Selected Moments of the 20th Century

A work in progress edited by Daniel Schugurensky
Department of Adult Education and Counselling Psychology,
The Ontario Institute for Studies in Education of the University of Toronto (OISE/UT)


'Red' Ellen Wilkinson persuades British Parliament to pass the Free Milk Act

This year, 'Red' Ellen Wilkinson (1891-1947), the first female Minister of Education in British history and a long-time politician, persuaded the British Parliament to pass the Free Milk Act. This legislation, which provided free milk to all British schoolchildren, was the culmination of Wilkinson's long career of public service and social activism, because she committed suicide shortly thereafter, frustrated with the slow pace of social reforms that she deemed necessary for her country.

Ellen Wilkinson (sometimes referred to as 'Helen Wilkinson') was born in 1891 in Manchester, in a strict Methodist working class home. In 1906 she won a teaching bursary, which allowed her to take training courses while teaching at an elementary school called Oswald Road. In one of her books, Myself When Young (1936), she recounted her classroom experiences at Oswald Road, including her frustrations with the traditional British education system of that time. In one section of the book, for instance, she recalled one incident in which she was reprimanded by the headmaster and advised to become a missionary in China by a school inspector:

The boys were filling in time, bored stiff under they reached 14 years and could leave. I was an undersized girl. They all towered above me. My only hope was to interest them sufficiently to keep them reasonably quiet. One day the Headmaster came in and demanded to know why the boys were not sitting upright with their arms folded. "They are sitting that way because I am interesting them" I replied. To which the Headmaster responded by caning almost everyone. We had a grand row, and I was sent home to be reprimanded by an Inspector. But my temper had not calmed. The surging hate of all the silly punishment I had endured in my school days prevented any awe of the Inspector. I whirled all this out at the unfortunate man, who listened quietly and advised: "Don't do any more teaching when you have finished your two years here. Take my advice. Go and be a missionary in China."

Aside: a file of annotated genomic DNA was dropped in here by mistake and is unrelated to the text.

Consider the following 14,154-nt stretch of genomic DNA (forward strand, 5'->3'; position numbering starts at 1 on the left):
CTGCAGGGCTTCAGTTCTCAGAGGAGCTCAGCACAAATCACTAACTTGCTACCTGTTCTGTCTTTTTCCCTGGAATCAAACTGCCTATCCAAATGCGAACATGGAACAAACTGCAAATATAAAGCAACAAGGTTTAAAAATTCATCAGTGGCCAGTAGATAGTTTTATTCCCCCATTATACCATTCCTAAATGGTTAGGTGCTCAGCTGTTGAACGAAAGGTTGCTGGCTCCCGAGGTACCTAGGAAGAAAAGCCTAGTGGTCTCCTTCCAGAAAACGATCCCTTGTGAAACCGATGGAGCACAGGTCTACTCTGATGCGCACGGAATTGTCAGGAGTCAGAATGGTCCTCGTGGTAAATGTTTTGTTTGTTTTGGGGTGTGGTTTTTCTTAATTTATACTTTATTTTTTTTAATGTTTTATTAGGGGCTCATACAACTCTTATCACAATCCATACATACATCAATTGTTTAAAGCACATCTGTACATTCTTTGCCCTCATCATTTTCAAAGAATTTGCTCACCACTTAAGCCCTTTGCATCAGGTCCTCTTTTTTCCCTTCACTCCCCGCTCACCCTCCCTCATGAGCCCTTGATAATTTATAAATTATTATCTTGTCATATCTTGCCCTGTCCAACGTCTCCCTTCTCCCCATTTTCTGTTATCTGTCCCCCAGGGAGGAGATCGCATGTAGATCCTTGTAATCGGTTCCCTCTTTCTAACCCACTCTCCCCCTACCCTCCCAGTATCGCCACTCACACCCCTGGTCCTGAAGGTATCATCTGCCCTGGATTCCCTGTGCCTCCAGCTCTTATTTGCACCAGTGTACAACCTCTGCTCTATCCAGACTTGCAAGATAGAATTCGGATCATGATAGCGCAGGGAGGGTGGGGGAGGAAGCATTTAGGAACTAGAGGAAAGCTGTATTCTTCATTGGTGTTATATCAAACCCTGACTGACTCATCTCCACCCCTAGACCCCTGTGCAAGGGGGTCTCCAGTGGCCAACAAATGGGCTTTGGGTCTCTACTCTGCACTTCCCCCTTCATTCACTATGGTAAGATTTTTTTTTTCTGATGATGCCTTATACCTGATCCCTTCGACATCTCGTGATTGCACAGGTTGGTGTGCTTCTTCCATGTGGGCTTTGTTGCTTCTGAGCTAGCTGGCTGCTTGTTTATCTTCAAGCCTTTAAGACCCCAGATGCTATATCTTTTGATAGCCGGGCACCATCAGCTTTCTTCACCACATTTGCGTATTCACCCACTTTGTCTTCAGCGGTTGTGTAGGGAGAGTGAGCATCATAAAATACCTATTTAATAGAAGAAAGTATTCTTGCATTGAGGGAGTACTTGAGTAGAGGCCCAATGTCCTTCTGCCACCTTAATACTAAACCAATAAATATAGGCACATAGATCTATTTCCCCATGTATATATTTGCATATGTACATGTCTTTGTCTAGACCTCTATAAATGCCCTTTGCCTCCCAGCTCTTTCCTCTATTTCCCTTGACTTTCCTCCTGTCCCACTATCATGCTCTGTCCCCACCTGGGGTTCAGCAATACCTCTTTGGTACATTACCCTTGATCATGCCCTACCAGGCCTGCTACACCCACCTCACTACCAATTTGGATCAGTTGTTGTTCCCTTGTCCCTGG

Although her father was a supporter of the Conservative Party, Ellen Wilkinson became interested in socialism at the early age of 16 and, after hearing a speech made by Kathleen Glasier, she joined the Independent Labour Party. That moment was also captured in her autobiographical 'Myself When Young':

It was a memorable meeting. I got a seat in the front row of the gallery. It seemed noisy to me, whose sole experience of meetings was of religious services. Rows of men filled the platform. But my eyes were riveted on a small slim woman her hair simply coiled into her neck, Katherine Glasier. She was speaking on 'Socialism as a Religion'. To stand on a platform of the Free Trade Hall, to be able to sway a great crowd, to be able to make people work to make life better, to remove slums and underfeeding and misery just because one came and spoke to them about it - that seemed the highest destiny any women could ever hope for.

A few years later she studied history at Manchester University, where she became active in the University Socialist Federation. Then she continued her active involvement in civic affairs, joining the women's suffragist movement in 1912 and the pacifist movement during the First World War (1914-1918). A few years later she became the first woman organizer of the National Union of Distributive & Allied Workers (AUCE). She was also active in local politics (was an elected member of the Manchester City Council) and was elected twice to the House of Commons, where she became known as 'Red Ellen' (both for chromatic and ideological reasons). She participated in the 1926 General Strike, and a few years later acted for a brief period as Parliamentary Secretary to the Minister of Health.

In the mid-thirties she was elected again to the House of Commons, representing a district (Jarrow) with one of the highest levels of poverty and unemployment in the country: only 100 of the 8,000 skilled manual workers in Jarrow were working. Following the closure of the shipyard, she organized and led a hunger march from Jarrow to London to draw attention to the plight of the unemployed in the North East and to present a petition to Parliament, in an episode that would be known as the Jarrow Crusade. During those years she was also active in the anti-fascist movement, and in April 1937 undertook a fact-finding mission to Spain with Katherine Stewart and Eleanor Rathbone, where they observed first hand the terror caused by the German bombs and by the repressive army of General Franco. Upon her return, she was part of a group that founded the Dependents Aid Committee, an organization that helped the families of men who were in Spain and had joined the International Brigades to fight Franco.